After Jeff Bezos announced his sudden exit from Amazon, the next-in-line is Andy Jassy, who also happens to be a long-time Amazon executive working at the company since 1997. Although the name might be new for most of us, Jassy, for much of the last decade has been arguably the most important person in the tech industry due to his role in AWS.
Jassy, who joined Amazon after graduating from Harvard Business School, worked as a technical assistant for Mr. Bezos in the early 2000s and was instrumental in leading the company’s push outside of book sales. Amazon Web Services, which is the unit he currently leads, has reshaped how companies buy technology, by simplifying computing services into their component pieces and offering them essentially for rent over the internet. The business was initially dismissed by enterprise software giants like Oracle Inc. before that company and others quickly sought to emulate elements of AWS’s strategy.
“Andy brings the first principles thinking that has always been a part of what’s made Amazon successful — deeply trying to understand the end customer, creating building blocks by which other people can build and then being good at rapidly iterating,” said Matt McIlwain, a managing director with Madrona Venture Group in Seattle, who has closely tracked Amazon’s rise. “He watched how Jeff approached problems. That’s very important because there are a lot of things that are deeply embedded in the culture of Amazon.”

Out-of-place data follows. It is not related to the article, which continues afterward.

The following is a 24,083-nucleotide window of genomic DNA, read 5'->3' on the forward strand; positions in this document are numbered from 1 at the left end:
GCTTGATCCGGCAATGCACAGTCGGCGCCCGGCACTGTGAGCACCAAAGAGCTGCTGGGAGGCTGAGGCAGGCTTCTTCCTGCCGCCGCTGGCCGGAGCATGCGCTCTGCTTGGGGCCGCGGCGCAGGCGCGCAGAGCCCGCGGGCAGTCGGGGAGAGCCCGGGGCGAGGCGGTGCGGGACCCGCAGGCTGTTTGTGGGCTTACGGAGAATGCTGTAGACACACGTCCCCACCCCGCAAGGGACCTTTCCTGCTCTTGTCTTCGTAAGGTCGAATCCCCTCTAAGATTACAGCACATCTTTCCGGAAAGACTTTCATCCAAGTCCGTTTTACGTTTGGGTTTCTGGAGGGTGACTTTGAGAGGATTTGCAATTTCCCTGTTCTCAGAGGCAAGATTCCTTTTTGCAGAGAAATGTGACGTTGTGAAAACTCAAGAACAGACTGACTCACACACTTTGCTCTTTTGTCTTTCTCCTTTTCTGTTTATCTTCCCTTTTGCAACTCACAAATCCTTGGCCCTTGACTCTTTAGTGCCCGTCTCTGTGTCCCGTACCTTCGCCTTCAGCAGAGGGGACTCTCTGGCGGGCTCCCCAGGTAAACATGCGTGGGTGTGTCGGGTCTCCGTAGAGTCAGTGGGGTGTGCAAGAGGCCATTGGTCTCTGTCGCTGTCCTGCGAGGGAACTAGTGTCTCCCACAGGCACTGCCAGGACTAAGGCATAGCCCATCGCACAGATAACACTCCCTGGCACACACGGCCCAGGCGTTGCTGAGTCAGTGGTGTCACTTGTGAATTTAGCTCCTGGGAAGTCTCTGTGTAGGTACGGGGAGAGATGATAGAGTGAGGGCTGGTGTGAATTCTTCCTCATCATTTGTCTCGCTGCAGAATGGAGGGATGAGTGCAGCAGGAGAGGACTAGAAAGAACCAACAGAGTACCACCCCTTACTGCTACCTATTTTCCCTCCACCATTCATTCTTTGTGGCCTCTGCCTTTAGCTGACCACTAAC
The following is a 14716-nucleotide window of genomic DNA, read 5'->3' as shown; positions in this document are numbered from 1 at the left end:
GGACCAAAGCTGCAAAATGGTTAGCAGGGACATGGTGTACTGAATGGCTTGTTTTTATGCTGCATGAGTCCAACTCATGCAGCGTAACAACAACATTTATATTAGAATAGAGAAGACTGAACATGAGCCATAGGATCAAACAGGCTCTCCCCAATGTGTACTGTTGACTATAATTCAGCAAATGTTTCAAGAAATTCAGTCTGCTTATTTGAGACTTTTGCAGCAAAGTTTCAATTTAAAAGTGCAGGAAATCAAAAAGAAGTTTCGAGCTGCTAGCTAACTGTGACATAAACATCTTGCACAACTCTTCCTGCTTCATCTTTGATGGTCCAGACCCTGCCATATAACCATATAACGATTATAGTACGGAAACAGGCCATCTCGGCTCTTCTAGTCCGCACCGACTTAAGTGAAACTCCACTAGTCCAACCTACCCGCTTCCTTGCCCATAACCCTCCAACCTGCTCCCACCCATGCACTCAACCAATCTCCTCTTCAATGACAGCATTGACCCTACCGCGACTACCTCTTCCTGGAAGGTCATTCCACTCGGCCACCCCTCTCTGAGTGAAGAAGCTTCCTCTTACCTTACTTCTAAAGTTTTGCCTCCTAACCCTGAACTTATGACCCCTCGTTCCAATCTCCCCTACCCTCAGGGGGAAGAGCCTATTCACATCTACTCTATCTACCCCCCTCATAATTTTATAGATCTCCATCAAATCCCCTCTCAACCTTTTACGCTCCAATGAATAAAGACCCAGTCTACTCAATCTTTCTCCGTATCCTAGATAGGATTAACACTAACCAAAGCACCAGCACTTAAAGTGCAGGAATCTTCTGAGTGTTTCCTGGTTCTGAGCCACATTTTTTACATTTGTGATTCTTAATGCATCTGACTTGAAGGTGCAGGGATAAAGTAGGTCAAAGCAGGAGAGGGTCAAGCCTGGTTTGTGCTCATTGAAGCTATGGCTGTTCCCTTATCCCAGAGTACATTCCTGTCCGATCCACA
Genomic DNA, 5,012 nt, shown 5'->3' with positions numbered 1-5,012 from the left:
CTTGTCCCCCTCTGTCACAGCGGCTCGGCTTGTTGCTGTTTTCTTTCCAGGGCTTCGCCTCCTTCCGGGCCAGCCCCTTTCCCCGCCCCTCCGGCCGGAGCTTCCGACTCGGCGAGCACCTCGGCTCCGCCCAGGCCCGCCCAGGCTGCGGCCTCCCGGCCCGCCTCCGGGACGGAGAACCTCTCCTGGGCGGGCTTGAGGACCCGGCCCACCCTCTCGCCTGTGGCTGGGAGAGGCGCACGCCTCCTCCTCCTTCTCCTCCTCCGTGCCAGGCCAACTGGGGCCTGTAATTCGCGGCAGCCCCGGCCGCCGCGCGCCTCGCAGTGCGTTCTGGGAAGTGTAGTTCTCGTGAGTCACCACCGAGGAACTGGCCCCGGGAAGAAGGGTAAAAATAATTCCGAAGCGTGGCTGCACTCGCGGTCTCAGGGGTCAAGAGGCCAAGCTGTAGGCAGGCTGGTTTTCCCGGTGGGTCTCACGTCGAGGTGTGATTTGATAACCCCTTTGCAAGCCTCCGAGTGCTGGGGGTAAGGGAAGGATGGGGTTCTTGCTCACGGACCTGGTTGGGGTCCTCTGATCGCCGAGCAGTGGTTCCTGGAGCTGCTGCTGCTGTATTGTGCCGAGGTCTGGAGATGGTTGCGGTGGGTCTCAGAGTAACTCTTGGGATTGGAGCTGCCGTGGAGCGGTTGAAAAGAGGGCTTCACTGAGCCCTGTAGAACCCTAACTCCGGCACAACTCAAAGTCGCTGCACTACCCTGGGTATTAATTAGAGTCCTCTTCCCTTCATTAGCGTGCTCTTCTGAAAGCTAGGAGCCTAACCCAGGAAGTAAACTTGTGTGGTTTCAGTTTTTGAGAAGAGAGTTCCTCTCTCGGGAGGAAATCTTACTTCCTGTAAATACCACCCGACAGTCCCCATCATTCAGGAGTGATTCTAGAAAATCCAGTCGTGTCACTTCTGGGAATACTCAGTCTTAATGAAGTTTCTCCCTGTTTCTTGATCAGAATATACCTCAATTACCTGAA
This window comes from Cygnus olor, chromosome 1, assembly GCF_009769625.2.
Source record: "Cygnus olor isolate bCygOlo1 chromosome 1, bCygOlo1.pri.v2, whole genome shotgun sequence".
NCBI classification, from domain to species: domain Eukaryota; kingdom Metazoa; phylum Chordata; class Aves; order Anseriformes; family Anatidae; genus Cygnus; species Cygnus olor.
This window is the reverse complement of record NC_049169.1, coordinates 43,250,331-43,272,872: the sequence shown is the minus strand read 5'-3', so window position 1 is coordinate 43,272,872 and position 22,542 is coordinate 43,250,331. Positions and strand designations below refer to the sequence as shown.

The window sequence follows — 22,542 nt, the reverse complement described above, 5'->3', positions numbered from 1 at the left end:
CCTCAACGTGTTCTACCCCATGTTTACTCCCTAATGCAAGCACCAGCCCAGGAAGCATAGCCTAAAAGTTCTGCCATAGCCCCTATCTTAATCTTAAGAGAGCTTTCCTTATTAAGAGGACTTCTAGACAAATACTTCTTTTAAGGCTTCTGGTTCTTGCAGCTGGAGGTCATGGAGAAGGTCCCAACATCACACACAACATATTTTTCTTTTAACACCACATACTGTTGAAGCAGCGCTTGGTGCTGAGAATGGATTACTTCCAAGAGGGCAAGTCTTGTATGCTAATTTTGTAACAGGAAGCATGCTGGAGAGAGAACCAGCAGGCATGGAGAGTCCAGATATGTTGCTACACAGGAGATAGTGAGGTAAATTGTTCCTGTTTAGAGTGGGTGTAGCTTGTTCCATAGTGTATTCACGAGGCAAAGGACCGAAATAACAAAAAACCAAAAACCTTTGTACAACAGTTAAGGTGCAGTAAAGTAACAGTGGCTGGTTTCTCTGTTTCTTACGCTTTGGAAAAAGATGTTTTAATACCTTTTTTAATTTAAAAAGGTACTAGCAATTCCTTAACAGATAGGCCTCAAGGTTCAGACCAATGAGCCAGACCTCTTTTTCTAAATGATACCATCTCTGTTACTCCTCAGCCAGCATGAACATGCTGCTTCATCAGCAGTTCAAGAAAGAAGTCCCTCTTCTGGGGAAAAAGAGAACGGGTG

One of his big challenges has been navigating the loss of a $10 billion Pentagon cloud contract to Microsoft and Jassy did not mince words when going after former President Donald Trump for unfairly influencing the process.
Jassy was named CEO of AWS in a reorganization that gave longtime logistics and retail executive Jeff Wilke oversight of Amazon’s retail unit. When Wilke announced his retirement last year, Jassy became Bezos’s obvious successor.
Outside of Amazon, Jassy is an avid sports fan and is part-owner of the new Seattle National Hockey League franchise, the Kraken, which will join the league in the 2021-2022 season. Jassy over the years has also shown a passion for social and philanthropic issues. He has long devoted time to a Seattle nonprofit that helps low-income students get into top schools.